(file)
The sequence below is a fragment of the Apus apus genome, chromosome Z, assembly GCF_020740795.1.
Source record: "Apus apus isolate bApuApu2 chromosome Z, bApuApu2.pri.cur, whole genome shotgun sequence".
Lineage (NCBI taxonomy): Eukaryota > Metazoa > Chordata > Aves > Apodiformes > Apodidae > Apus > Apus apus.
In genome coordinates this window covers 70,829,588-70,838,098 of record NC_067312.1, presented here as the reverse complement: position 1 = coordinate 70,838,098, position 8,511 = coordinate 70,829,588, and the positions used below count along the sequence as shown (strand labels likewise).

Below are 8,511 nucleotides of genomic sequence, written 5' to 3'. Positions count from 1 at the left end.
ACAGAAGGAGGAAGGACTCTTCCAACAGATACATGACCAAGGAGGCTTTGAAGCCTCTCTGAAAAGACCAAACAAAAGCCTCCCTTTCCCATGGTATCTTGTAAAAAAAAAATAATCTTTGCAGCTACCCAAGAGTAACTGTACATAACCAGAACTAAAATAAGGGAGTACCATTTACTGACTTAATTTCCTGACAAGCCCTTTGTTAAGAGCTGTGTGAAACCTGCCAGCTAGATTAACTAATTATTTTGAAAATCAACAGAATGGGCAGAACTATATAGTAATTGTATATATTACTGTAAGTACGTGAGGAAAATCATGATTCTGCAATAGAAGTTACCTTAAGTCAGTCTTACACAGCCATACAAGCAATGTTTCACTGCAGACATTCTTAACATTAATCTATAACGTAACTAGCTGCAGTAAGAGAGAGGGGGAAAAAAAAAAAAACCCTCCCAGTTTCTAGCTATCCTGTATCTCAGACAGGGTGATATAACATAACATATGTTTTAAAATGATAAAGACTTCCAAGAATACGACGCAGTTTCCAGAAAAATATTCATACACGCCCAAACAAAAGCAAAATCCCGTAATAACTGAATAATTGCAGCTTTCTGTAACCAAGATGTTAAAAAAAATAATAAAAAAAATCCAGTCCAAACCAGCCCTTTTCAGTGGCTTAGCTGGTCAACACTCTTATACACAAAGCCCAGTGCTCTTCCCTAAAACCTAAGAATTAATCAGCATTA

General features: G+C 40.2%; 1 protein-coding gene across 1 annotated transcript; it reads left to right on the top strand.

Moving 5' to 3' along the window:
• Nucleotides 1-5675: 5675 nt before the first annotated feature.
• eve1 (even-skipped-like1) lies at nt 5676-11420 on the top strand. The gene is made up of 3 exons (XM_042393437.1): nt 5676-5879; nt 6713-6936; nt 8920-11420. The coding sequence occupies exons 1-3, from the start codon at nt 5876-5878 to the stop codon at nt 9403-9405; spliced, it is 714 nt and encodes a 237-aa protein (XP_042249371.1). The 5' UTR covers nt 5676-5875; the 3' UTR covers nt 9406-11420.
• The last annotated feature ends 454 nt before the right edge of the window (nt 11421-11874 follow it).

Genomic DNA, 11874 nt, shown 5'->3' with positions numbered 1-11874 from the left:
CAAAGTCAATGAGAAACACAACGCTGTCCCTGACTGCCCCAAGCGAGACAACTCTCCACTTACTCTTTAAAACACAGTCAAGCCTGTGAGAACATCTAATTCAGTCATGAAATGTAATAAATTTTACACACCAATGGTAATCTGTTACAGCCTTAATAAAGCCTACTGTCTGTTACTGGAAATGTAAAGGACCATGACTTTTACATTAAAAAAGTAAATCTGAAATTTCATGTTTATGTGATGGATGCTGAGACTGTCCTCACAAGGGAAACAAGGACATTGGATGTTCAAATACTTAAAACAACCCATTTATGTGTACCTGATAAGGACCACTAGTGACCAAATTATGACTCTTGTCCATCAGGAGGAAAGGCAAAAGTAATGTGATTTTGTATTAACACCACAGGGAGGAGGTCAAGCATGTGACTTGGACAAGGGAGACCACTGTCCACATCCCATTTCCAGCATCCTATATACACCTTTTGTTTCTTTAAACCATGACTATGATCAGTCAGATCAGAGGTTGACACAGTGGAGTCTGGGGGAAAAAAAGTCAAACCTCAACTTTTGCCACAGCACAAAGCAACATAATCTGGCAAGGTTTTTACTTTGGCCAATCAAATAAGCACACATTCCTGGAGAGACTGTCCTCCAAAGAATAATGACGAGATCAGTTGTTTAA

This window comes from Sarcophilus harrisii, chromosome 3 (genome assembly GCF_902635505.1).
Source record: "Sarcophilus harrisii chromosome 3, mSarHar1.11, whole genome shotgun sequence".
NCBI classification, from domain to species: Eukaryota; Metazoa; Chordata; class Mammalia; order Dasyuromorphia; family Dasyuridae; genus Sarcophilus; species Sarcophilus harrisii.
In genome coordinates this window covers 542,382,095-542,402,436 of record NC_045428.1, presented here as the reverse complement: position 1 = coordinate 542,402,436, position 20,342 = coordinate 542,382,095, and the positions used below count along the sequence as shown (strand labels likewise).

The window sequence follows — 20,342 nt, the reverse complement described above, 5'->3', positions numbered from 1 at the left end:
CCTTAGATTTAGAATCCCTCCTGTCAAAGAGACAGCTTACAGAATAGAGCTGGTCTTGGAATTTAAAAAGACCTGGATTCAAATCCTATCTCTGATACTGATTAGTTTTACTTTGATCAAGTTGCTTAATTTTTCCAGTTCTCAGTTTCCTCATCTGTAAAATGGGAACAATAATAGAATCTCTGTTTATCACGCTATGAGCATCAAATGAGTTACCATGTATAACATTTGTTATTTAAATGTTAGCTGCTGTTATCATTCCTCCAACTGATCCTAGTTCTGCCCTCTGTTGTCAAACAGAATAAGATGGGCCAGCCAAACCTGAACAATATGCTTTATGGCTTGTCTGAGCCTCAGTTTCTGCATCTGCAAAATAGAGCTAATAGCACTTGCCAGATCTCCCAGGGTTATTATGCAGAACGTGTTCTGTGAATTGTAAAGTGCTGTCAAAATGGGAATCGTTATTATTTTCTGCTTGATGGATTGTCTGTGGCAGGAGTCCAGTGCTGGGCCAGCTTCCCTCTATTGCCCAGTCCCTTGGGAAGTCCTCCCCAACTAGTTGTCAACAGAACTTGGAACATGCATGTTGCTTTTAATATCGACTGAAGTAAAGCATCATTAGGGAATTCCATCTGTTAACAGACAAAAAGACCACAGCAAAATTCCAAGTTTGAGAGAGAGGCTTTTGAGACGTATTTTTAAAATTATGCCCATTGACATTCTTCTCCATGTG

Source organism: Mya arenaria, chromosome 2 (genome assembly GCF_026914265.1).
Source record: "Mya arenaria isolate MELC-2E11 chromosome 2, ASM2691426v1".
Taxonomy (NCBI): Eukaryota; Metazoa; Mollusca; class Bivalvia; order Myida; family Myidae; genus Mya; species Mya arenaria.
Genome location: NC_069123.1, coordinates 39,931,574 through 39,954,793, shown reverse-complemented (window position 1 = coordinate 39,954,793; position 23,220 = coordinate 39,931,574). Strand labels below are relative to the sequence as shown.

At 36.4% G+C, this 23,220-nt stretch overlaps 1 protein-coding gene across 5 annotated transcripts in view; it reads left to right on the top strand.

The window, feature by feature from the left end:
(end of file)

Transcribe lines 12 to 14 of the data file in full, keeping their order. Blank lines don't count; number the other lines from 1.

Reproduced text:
Genomic DNA, 11874 nt, shown 5'->3' with positions numbered 1-11874 from the left:
CAAAGTCAATGAGAAACACAACGCTGTCCCTGACTGCCCCAAGCGAGACAACTCTCCACTTACTCTTTAAAACACAGTCAAGCCTGTGAGAACATCTAATTCAGTCATGAAATGTAATAAATTTTACACACCAATGGTAATCTGTTACAGCCTTAATAAAGCCTACTGTCTGTTACTGGAAATGTAAAGGACCATGACTTTTACATTAAAAAAGTAAATCTGAAATTTCATGTTTATGTGATGGATGCTGAGACTGTCCTCACAAGGGAAACAAGGACATTGGATGTTCAAATACTTAAAACAACCCATTTATGTGTACCTGATAAGGACCACTAGTGACCAAATTATGACTCTTGTCCATCAGGAGGAAAGGCAAAAGTAATGTGATTTTGTATTAACACCACAGGGAGGAGGTCAAGCATGTGACTTGGACAAGGGAGACCACTGTCCACATCCCATTTCCAGCATCCTATATACACCTTTTGTTTCTTTAAACCATGACTATGATCAGTCAGATCAGAGGTTGACACAGTGGAGTCTGGGGGAAAAAAAGTCAAACCTCAACTTTTGCCACAGCACAAAGCAACATAATCTGGCAAGGTTTTTACTTTGGCCAATCAAATAAGCACACATTCCTGGAGAGACTGTCCTCCAAAGAATAATGACGAGATCAGTTGTTTAA

This window comes from Sarcophilus harrisii, chromosome 3 (genome assembly GCF_902635505.1).